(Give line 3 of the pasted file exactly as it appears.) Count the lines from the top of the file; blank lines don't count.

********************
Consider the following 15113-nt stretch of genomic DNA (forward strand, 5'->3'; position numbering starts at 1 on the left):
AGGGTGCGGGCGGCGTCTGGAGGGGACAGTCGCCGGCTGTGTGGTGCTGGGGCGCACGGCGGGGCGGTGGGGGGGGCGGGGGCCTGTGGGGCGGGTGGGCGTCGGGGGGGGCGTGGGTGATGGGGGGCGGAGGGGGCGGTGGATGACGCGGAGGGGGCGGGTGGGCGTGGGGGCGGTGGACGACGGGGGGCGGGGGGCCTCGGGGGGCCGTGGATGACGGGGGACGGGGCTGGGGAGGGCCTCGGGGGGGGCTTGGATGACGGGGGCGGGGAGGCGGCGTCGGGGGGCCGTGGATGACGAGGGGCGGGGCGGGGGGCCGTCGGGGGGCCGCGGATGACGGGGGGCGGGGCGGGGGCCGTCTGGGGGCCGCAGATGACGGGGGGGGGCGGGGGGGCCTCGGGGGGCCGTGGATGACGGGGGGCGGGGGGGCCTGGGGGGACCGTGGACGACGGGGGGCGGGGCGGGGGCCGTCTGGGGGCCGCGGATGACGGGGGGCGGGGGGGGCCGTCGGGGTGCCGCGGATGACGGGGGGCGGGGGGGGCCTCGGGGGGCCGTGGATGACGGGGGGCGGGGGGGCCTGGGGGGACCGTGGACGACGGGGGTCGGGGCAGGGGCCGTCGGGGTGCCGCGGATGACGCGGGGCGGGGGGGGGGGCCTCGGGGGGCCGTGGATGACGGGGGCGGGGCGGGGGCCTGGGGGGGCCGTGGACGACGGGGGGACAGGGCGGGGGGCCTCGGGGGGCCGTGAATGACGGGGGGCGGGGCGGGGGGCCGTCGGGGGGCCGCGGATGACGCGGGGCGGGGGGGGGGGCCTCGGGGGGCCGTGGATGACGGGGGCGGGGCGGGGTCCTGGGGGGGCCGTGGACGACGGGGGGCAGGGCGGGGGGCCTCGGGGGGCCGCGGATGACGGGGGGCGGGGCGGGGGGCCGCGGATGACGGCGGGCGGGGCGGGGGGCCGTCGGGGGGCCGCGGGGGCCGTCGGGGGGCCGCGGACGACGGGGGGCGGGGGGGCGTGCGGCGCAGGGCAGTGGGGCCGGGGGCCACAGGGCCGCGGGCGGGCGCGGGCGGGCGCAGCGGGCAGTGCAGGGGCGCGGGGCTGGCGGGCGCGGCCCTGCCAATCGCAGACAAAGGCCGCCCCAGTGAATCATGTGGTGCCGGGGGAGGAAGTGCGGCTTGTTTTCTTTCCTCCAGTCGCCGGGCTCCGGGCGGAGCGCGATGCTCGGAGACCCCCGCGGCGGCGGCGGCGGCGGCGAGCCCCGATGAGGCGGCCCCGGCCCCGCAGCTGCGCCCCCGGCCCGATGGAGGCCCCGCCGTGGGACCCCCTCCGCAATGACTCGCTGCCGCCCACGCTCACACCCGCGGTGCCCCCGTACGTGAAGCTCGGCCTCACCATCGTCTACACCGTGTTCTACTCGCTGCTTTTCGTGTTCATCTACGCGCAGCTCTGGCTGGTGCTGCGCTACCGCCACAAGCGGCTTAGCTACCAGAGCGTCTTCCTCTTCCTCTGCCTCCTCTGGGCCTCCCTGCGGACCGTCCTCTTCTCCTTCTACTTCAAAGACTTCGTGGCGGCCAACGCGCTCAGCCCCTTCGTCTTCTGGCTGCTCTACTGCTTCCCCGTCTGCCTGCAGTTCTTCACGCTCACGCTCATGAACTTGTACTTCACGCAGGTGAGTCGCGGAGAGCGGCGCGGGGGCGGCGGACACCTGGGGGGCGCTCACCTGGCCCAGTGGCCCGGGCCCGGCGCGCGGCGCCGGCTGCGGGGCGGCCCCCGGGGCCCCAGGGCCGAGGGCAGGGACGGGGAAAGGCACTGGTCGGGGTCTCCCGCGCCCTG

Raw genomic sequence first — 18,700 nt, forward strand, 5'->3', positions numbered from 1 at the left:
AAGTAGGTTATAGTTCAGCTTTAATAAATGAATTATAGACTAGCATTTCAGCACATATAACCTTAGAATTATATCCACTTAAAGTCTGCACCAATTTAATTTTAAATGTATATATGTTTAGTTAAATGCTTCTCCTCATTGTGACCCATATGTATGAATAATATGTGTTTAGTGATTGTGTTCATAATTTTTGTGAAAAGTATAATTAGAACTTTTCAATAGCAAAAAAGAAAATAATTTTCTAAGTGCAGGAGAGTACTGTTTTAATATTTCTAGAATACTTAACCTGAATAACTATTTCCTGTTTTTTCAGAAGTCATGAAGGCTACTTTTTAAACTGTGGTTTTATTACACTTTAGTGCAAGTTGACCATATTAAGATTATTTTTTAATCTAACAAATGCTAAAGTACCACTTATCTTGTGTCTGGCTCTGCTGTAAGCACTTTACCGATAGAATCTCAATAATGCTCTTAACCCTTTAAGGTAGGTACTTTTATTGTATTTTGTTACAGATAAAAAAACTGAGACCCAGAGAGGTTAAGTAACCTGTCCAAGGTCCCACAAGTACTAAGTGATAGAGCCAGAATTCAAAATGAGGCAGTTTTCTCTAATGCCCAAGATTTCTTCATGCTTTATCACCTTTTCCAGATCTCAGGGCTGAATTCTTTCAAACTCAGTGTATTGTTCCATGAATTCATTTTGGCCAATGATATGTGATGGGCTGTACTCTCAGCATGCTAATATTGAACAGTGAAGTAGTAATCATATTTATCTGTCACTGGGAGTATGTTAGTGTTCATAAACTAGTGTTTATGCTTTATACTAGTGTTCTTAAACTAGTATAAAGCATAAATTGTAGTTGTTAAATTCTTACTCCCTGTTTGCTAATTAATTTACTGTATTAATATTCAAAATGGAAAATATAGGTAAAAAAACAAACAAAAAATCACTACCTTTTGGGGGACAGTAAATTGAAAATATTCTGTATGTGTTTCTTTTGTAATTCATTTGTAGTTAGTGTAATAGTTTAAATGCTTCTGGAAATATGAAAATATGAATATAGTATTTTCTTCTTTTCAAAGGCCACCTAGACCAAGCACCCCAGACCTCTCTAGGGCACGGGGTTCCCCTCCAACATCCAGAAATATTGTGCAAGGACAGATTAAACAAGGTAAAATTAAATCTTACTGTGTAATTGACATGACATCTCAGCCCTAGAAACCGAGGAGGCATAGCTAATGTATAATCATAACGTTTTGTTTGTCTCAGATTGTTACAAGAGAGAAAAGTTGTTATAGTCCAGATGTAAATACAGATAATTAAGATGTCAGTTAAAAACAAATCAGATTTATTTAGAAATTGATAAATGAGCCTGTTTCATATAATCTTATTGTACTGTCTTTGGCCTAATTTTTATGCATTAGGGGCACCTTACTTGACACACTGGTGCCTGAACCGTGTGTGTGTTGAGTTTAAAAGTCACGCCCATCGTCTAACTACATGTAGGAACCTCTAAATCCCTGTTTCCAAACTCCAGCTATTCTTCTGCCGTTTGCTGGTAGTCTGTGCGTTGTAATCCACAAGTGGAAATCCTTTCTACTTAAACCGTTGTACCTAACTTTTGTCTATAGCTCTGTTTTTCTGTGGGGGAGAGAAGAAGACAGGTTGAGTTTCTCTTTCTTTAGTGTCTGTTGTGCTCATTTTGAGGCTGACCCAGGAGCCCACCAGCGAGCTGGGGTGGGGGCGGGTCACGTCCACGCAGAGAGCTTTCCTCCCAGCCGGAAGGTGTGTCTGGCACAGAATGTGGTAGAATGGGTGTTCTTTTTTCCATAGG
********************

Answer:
Raw genomic sequence first — 18,700 nt, forward strand, 5'->3', positions numbered from 1 at the left: